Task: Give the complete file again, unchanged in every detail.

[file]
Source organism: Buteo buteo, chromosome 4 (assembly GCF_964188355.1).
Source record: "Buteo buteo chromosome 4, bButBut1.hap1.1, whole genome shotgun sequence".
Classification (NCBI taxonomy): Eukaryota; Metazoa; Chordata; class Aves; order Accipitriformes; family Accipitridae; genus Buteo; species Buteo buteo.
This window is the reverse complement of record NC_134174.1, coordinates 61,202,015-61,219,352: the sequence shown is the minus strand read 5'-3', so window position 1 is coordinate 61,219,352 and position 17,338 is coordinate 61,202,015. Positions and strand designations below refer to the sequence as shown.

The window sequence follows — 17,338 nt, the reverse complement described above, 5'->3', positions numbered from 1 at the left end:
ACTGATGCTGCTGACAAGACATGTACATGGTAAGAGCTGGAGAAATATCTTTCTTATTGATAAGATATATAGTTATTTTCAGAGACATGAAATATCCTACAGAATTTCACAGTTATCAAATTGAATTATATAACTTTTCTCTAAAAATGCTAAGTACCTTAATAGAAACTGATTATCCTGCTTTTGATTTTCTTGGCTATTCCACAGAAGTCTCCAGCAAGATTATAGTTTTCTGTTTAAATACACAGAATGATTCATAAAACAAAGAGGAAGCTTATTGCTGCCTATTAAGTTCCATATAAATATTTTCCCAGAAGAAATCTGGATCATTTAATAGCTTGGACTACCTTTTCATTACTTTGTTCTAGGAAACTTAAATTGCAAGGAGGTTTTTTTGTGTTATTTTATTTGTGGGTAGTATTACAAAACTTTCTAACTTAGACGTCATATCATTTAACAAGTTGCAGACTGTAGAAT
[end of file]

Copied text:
Source organism: Buteo buteo, chromosome 4 (assembly GCF_964188355.1).
Source record: "Buteo buteo chromosome 4, bButBut1.hap1.1, whole genome shotgun sequence".
Classification (NCBI taxonomy): Eukaryota; Metazoa; Chordata; class Aves; order Accipitriformes; family Accipitridae; genus Buteo; species Buteo buteo.
This window is the reverse complement of record NC_134174.1, coordinates 61,202,015-61,219,352: the sequence shown is the minus strand read 5'-3', so window position 1 is coordinate 61,219,352 and position 17,338 is coordinate 61,202,015. Positions and strand designations below refer to the sequence as shown.

The window sequence follows — 17,338 nt, the reverse complement described above, 5'->3', positions numbered from 1 at the left end:
ACTGATGCTGCTGACAAGACATGTACATGGTAAGAGCTGGAGAAATATCTTTCTTATTGATAAGATATATAGTTATTTTCAGAGACATGAAATATCCTACAGAATTTCACAGTTATCAAATTGAATTATATAACTTTTCTCTAAAAATGCTAAGTACCTTAATAGAAACTGATTATCCTGCTTTTGATTTTCTTGGCTATTCCACAGAAGTCTCCAGCAAGATTATAGTTTTCTGTTTAAATACACAGAATGATTCATAAAACAAAGAGGAAGCTTATTGCTGCCTATTAAGTTCCATATAAATATTTTCCCAGAAGAAATCTGGATCATTTAATAGCTTGGACTACCTTTTCATTACTTTGTTCTAGGAAACTTAAATTGCAAGGAGGTTTTTTTGTGTTATTTTATTTGTGGGTAGTATTACAAAACTTTCTAACTTAGACGTCATATCATTTAACAAGTTGCAGACTGTAGAAT